Fast First to Ice More Winter Walleye
By Tim Allard
As anglers it's easy for us to
fall into the pattern of ice fishing slowly for walleye. Granted,
certain conditions demand lethargic presentations to get bites.
Mid-winter doldrums, cold front weather systems and high fishing
pressure are a few examples. Yet, fishing jigging baits at a faster
pace can attract more aggressive walleye. With the right kinds of
lures you can fish quickly, but add finesse moves when needed. This
combination may seem like a paradox, but it catches me dozens of
walleye during the ice season.
A good rule of thumb for walleye, and other species, when ice
fishing is: fish as fast as you can get away with. This allows you
to work baits quickly and get the attention of fish in the vicinity.
Additionally, because you're doing it at a steady clip, you'll cover
more water throughout the day.
I'm not advocating jigging with
reckless speed. Overworking a lure will ruin its action. What I am
suggesting is first experimenting with a fast jigging sequence
within the speed threshold of the bait you're using. This helps to
determine if aggressive fish are in the area and if any are willing
to hit a fast-moving bait. Don't assume you need to fish slowly
because the water's cold.
The Best Baits
The most effective jigging baits are ones you can fish fast as well
as slow. Sound like a contradiction? It's far from it. Let's look at
two popular walleye baits as examples.
Jigging spoons and swimbaits can
be fished quickly with a fast snap of the wrist. This causes both
baits to dash upwards and then fall on slack line. To work baits
fast, mix in one or two more jigging snaps after the initial fall,
before holding the bait still for several seconds. If there are
aggressive walleye in the area, a quick presentation will really
rile them up and result in hits.
Trigger Them with Pauses
Pausing a swimbait or spoon begins the finesse presentation. When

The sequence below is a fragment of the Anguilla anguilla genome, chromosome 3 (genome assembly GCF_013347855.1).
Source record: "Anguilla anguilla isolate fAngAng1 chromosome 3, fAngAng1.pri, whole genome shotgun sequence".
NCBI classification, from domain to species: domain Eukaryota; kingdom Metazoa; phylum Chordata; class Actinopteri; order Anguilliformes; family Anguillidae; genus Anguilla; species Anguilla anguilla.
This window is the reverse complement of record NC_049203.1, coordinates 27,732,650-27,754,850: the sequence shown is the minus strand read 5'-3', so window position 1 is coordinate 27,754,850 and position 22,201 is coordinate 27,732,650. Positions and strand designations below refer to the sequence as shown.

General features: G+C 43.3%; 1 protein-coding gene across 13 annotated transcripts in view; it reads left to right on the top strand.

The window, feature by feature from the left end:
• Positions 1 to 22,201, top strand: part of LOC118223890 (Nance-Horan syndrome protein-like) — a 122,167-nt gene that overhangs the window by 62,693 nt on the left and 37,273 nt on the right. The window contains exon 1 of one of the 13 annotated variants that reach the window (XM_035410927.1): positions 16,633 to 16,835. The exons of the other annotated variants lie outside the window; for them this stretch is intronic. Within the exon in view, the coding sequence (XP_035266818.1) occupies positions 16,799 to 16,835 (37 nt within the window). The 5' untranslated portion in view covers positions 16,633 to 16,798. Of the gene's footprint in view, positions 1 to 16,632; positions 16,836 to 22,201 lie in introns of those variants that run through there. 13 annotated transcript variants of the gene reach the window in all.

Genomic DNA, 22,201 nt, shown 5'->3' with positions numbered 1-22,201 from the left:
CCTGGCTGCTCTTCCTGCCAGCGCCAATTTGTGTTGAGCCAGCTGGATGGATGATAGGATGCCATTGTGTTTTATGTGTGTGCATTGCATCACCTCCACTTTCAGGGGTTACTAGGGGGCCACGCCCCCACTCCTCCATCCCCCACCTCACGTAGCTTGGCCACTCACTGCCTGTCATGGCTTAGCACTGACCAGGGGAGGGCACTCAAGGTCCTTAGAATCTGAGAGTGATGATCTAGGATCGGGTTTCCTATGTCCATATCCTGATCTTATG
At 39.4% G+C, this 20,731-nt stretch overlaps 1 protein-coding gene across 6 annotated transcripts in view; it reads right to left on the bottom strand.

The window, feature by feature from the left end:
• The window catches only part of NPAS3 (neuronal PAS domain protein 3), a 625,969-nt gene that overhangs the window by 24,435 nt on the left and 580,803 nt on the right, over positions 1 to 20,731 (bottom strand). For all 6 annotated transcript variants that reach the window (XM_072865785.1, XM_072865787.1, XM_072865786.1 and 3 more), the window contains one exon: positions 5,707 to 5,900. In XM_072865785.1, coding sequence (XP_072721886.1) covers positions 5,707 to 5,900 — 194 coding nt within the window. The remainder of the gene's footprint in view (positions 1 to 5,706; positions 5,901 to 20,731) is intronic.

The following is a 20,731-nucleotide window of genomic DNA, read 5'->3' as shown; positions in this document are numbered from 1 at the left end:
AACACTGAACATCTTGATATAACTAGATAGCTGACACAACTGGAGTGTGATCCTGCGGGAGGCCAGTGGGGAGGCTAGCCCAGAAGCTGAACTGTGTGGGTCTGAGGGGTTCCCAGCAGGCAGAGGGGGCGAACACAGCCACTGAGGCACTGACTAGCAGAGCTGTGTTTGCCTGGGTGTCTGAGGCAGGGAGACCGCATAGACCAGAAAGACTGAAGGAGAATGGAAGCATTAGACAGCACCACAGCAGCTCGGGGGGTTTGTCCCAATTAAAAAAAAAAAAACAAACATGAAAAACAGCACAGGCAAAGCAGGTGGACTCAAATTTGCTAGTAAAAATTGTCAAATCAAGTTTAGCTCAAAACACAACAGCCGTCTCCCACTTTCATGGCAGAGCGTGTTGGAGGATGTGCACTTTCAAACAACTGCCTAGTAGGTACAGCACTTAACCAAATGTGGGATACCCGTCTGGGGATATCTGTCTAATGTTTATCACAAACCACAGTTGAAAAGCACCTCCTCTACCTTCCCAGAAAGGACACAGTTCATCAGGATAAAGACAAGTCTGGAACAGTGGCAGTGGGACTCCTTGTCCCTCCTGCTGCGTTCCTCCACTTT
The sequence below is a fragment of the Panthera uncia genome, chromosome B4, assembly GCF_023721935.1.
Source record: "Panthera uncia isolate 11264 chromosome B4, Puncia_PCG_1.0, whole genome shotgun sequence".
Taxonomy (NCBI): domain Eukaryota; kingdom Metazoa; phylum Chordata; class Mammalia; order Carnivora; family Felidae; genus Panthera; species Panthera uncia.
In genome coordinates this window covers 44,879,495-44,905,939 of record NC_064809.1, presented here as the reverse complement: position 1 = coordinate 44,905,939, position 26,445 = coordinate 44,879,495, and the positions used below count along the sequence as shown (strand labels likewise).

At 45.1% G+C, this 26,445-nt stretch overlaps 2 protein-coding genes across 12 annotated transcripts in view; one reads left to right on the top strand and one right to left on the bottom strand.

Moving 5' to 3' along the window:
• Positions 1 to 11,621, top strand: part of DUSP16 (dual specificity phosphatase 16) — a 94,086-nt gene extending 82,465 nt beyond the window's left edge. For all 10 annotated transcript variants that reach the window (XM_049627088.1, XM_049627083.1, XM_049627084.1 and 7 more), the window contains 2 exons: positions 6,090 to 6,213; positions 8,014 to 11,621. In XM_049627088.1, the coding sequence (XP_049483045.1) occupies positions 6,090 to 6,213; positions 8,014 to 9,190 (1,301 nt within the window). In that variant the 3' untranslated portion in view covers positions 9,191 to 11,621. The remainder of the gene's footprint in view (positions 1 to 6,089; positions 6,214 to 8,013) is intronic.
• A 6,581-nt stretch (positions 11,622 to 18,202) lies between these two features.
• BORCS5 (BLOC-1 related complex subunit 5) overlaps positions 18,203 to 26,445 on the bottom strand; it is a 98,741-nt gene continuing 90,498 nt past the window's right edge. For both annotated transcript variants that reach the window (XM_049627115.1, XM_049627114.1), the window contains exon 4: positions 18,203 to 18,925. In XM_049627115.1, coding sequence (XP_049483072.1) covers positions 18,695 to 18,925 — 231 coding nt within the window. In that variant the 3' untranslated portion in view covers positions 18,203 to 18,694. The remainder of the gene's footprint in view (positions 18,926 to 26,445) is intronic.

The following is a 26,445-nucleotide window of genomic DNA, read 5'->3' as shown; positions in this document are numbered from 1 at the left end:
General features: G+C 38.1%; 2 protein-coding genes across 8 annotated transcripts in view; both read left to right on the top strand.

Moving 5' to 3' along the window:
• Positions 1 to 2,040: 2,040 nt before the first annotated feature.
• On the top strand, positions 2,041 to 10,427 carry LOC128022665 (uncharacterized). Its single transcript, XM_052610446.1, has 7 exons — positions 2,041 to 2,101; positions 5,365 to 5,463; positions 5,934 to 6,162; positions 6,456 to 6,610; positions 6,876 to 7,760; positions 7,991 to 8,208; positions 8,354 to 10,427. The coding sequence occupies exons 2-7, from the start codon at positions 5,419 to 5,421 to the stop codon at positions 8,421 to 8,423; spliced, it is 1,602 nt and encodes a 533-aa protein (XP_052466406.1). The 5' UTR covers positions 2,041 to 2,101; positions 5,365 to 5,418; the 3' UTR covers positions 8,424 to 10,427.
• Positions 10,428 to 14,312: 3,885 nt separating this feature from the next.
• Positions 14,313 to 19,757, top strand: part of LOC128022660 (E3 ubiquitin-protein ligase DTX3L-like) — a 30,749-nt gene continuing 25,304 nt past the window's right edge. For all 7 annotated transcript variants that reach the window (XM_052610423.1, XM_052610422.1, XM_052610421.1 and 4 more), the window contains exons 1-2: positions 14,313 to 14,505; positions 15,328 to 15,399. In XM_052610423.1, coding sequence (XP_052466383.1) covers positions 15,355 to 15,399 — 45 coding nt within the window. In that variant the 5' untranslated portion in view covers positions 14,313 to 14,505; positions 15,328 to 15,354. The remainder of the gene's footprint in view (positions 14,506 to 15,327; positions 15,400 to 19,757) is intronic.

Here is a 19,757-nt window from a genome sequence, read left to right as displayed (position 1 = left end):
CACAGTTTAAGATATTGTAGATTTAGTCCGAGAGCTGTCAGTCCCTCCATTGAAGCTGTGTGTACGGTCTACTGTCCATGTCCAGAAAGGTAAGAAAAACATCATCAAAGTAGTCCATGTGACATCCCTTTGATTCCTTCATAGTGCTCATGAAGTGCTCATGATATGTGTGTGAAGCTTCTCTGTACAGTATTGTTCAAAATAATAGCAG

fish are feeding, it won't take them long to hit. Using flashers,
like Vexilars, helps you determine if a bait has attracted fish
during the jigging sequence. With this info you can then experiment
with finesse moves until you discover the right combination to
Try the following to coax hits. A
slight jiggle of the rod tip is deadly. This shakes the bait
slightly. It mimics the nervous quiver and panic of a baitfish
realizing it's in danger of being eaten. Sometimes this subtle move
is enough to encourage hits. Next, try jigging again or hold the
bait still. It stands to reason, the less aggressive the fish, the
more you'll need to slow things down. This includes the frequency
and intensity of jigging lifts as well as the length of time you
pause a bait.
You can still tip baits when fishing fast. Scent and meat helps get
strikes when holding baits still. If using minnows, hook them
through the skull to ensure they stay on. Only use a minnow head for
swimbaits so as to not interfere with the bait's action.
Scent-infused, artificial baits are effective too.
Remember, you won't know how fast
you can catch fish unless you try. This winter, experiment with
working baits quickly before assuming you need a slow presentation
to hook walleye. The results are sure to impress you, and your